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UM News
July 02, 2013

MISSOULA – University of Montana senior Wynne Hungerford of Greenville, S.C., recently won the Meadowlark Award’s first-place cash prize of $1,000 for her short story submission, “Ladies Chocolate Night.”

Hungerford wrapped up her last day of classes June 27, graduating from UM one year early with a bachelor’s degree in forensic anthropology. Though not required for her major, Hungerford incorporated writing courses into her slate of classes. While working toward her degree, she took an independent study in creative writing and a Craft of Revision course.

Her instructor for these two courses, Robert Stubblefield, encouraged her to submit a story for the Meadowlark Award, which provides recognition and incentive for student writers and has a record of distinguished writers as judges.

“Wynne is a talented and tenacious writer, and I found her stories worthy of publication and notice,” Stubblefield said. “I'm pleased that the judges agreed!”

“I was shocked,” Hungerford said when asked her reaction to learning that she earned the first-place prize. “Without Professor Stubblefield’s encouragement, I never would have done it. He has been very supportive.”

The competition was open to all students enrolled in any accredited college or university in the state of Montana. Students of all disciplines were urged to submit a piece ranging from 1,500 to 5,000 words. Hungerford submitted her story by the May 15 deadline and learned that she had won on June 15.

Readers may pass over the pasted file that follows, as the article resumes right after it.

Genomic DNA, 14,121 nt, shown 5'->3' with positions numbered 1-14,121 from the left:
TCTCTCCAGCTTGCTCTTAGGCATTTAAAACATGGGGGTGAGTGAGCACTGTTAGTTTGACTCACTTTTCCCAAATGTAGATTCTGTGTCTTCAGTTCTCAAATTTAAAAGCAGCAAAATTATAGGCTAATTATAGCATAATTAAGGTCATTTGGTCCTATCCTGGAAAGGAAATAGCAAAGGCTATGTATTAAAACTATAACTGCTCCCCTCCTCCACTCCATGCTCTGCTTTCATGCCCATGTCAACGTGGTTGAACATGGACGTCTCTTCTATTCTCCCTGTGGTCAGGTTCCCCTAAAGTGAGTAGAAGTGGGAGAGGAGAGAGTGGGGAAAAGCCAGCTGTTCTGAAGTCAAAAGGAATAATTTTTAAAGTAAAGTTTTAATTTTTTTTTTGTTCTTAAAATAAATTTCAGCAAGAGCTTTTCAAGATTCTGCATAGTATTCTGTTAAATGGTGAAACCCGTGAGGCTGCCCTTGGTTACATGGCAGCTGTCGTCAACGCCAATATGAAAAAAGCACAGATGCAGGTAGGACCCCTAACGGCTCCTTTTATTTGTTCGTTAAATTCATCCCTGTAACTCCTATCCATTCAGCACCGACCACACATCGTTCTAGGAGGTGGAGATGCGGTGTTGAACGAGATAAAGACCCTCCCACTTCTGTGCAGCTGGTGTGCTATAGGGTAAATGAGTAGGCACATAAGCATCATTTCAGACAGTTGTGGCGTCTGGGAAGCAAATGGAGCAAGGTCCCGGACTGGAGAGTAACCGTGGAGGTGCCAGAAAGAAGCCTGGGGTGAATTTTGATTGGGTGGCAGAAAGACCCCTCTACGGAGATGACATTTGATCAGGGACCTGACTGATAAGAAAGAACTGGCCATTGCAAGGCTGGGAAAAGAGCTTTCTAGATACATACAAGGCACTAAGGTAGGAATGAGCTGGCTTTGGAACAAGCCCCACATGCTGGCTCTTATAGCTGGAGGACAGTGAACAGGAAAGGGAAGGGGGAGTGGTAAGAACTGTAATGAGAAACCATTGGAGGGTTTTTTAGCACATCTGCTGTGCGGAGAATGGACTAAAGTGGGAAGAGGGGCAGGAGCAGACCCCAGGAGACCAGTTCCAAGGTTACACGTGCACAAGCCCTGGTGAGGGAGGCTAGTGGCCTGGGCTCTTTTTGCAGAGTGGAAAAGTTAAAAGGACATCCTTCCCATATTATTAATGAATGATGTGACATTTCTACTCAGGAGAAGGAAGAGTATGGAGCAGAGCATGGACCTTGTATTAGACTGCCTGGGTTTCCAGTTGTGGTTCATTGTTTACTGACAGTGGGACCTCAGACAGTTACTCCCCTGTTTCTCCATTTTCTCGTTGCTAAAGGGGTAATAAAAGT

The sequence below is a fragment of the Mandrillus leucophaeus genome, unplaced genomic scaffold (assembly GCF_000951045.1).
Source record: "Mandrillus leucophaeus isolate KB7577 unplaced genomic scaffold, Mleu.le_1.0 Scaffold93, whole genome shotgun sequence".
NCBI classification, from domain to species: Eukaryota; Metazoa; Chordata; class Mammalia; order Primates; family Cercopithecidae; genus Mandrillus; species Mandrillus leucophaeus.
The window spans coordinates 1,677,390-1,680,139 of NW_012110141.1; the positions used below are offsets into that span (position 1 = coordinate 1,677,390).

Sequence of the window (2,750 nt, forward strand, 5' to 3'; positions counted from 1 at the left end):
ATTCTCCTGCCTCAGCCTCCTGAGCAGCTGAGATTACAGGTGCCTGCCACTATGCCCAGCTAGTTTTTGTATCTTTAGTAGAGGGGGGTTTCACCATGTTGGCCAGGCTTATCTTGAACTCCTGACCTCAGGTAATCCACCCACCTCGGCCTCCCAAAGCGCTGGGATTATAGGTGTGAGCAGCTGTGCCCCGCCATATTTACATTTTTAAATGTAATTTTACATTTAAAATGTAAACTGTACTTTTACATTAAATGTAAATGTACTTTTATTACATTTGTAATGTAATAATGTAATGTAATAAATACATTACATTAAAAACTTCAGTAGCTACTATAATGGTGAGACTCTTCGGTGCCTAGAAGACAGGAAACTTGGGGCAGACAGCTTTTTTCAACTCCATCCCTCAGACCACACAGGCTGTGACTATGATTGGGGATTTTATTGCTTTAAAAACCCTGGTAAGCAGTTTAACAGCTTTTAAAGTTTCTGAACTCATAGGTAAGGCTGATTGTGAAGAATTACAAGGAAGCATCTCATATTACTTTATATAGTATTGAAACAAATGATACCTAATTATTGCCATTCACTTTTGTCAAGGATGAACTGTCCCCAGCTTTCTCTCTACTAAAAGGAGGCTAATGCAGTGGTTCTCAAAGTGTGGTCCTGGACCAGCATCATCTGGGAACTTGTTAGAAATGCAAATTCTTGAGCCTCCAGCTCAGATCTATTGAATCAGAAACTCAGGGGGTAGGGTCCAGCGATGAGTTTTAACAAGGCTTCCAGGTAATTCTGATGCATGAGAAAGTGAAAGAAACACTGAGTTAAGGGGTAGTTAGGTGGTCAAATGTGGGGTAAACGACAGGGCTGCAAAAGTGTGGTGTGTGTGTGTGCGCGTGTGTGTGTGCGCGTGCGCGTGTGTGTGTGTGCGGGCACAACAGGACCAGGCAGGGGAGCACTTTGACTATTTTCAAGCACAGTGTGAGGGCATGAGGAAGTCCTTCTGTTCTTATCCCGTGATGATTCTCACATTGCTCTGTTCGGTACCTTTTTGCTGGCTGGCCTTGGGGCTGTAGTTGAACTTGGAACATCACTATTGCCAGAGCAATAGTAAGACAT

“Wynne possesses a unique blend of creativity, discipline and determination,” Stubblefield said. “I look forward to seeing what she will accomplish on the page.”

Mary Clearman Blew, author of “All But the Waltz,” judged this year’s competition.

“In ‘Ladies Chocolate Night,’ Wynne Hungerford challenges the impoverished language of self-help and finds the unexpected imagery and charged prose that plumbs the deepest channels of feeling,” said Blew about Hungerford’s story. “This is a powerful story about love in all its contradictions, absurdities and pain”

“Ladies Chocolate Night” can be read online at





Contact: Robert Stubblefield, lecturer, UM Department of English, 406-243-5560,; Wynne Hungerford, UM alum,